On the teaching of listening

David Whitwell's Songs for Friends

As conductors we are very focused on how we present music to the listener. Recently I have begun to focus on how we and the listener listen to music. Because of our left-hemisphere education and training, I believe we are left untrained to listen via the right hemisphere meaning of music. Consequently even musicians themselves are not prepared to hear the important emotional essence in performance. We have lost something most people had in the nineteenth century.

As a case in point, I was thinking about how lucky we are that our generation discovered an entire new repertoire of wind ensemble music, Harmoniemusik. But then I wondered why no one is performing this music, or to say it a different way, why has this repertoire not paid us back? I think the answer is that wind conductors, in this case, are not equipped to hear beneath the grammar of the page. For example, where is the university conductor who feels a strong personal communication with the very dramatic second movement of K. 384, the C minor Partita? They play it but they do not hear it, or identify with it because no where in their training have they been taught that music is a personal communication of deep feeling.

And the Partita K. 375, which has an extraordinary demonstration of musical humor — the clock running down, and the aimless modulations, etc. Which conductor today even is aware of this humor? I once gave an hour lecture, a general public lecture, on this composition and its humor at the University of Michigan. A few faculty members came up afterward expressing their fascination with my remarks — My local host only observed, “You really know that piece.”

Or the Milhaud Suite Française, in which the composer explained in detail that he wrote it to express his pain and sorrow of his friends due to WWII — this our unsuspecting grammar driven conductors turn into another superficial Vaughn Williams Folk Song Suite. But consequently, due to the deep communication, this music requires far more rehearsal than the Vaughn Williams, which, if you have a group that can play, requires no rehearsal at all. I do not mean by “rehearsal” just saying “play p the first time and f the second time, etc. By the way, my essay on the Maxime Principle, asks, “How do we even know that the p and f symbols were introduced during the Renaissance for the purpose of expressing soft and loud?”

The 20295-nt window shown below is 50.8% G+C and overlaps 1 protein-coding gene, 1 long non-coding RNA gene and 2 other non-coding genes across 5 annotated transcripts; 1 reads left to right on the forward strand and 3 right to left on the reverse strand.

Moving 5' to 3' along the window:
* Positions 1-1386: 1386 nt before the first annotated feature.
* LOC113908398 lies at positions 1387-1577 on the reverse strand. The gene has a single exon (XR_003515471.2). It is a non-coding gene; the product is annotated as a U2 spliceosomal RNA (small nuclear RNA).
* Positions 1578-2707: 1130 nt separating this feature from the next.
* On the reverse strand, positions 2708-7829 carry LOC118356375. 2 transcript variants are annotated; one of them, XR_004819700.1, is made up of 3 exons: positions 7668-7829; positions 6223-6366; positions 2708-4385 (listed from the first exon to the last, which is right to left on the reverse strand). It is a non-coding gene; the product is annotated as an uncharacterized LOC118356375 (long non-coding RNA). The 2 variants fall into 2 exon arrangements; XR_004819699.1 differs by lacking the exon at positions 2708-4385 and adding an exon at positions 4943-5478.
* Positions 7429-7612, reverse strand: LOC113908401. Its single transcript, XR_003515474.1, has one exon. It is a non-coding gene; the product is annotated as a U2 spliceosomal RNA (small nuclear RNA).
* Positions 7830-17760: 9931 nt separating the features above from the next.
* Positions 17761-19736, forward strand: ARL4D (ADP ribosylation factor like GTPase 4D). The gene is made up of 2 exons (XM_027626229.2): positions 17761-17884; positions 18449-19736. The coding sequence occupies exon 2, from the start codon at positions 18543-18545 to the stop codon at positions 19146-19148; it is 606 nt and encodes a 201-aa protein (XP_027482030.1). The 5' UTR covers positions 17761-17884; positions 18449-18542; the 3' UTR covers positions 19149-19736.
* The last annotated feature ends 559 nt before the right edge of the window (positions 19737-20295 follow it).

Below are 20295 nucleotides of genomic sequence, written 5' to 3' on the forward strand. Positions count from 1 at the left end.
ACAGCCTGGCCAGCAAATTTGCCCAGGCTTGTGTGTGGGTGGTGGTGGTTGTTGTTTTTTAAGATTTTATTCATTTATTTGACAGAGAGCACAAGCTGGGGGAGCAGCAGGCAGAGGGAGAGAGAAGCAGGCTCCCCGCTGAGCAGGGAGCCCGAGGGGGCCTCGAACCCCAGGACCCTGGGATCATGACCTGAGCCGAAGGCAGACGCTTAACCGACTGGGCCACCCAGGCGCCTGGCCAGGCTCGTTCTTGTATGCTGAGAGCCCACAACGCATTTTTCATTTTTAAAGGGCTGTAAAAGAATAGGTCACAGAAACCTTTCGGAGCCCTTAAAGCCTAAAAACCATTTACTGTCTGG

And during WWI, when the European friends were in deep emotional turmoil following the massacre of the 1870s of the French–German war, and then the then current WWI in which 6 million soldiers died, including an entire generation of Frenchmen — What was being expressed in the music of the Americans at this time? What were we feeling? Irving Berlin [“Over there, over there”], Joplin, Gershwin and Tin Pan Alley! Which wind conductor today hears, understands and can express the horrors the composer was thinking of?

So the bottom line is that audiences are disappearing from orchestral concerts not because of the repertoire per se, but because they have not been educated to consider music as other than something to provide a nice background atmosphere.

For us, as conductors, this is crucial for we are also educators and in this part of our work we must always be concerned, following Aristotle’s model, whether we are giving the listener aesthetic music, music which gets inside the listener and which Aristotle called catharsis, or whether we are supplying entertainment music, which in the Aristotle definition can be wonderfully heard but in the end just bounces off. Band conductors have the additional burden of a medium which for a very long time has had a history of being an entertainment medium. In the present tense, perhaps how we train the listener is perhaps our greatest opportunity to affect humanity.

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